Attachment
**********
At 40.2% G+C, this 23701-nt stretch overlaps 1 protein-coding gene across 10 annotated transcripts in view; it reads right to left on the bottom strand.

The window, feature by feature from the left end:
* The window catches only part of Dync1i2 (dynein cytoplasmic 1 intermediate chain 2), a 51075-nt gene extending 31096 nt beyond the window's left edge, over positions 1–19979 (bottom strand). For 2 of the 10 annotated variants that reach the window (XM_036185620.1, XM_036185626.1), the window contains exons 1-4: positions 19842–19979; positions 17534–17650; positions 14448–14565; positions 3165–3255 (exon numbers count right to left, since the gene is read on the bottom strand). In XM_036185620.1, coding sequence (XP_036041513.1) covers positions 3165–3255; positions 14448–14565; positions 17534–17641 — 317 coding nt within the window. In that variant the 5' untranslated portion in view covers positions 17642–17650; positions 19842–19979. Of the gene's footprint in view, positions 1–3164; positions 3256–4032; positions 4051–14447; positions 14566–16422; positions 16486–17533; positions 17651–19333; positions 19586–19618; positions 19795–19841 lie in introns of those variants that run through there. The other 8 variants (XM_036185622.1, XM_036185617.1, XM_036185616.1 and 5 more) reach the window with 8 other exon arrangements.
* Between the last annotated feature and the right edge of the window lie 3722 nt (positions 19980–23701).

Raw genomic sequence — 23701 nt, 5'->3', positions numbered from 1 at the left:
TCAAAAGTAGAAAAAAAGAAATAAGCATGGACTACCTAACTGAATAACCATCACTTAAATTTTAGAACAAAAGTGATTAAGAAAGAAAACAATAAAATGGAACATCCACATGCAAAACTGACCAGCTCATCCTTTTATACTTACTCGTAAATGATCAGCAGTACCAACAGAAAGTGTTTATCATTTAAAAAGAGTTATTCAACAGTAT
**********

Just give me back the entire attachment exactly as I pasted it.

At 40.2% G+C, this 23701-nt stretch overlaps 1 protein-coding gene across 10 annotated transcripts in view; it reads right to left on the bottom strand.

The window, feature by feature from the left end:
* The window catches only part of Dync1i2 (dynein cytoplasmic 1 intermediate chain 2), a 51075-nt gene extending 31096 nt beyond the window's left edge, over positions 1–19979 (bottom strand). For 2 of the 10 annotated variants that reach the window (XM_036185620.1, XM_036185626.1), the window contains exons 1-4: positions 19842–19979; positions 17534–17650; positions 14448–14565; positions 3165–3255 (exon numbers count right to left, since the gene is read on the bottom strand). In XM_036185620.1, coding sequence (XP_036041513.1) covers positions 3165–3255; positions 14448–14565; positions 17534–17641 — 317 coding nt within the window. In that variant the 5' untranslated portion in view covers positions 17642–17650; positions 19842–19979. Of the gene's footprint in view, positions 1–3164; positions 3256–4032; positions 4051–14447; positions 14566–16422; positions 16486–17533; positions 17651–19333; positions 19586–19618; positions 19795–19841 lie in introns of those variants that run through there. The other 8 variants (XM_036185622.1, XM_036185617.1, XM_036185616.1 and 5 more) reach the window with 8 other exon arrangements.
* Between the last annotated feature and the right edge of the window lie 3722 nt (positions 19980–23701).

Raw genomic sequence — 23701 nt, 5'->3', positions numbered from 1 at the left:
TCAAAAGTAGAAAAAAAGAAATAAGCATGGACTACCTAACTGAATAACCATCACTTAAATTTTAGAACAAAAGTGATTAAGAAAGAAAACAATAAAATGGAACATCCACATGCAAAACTGACCAGCTCATCCTTTTATACTTACTCGTAAATGATCAGCAGTACCAACAGAAAGTGTTTATCATTTAAAAAGAGTTATTCAACAGTAT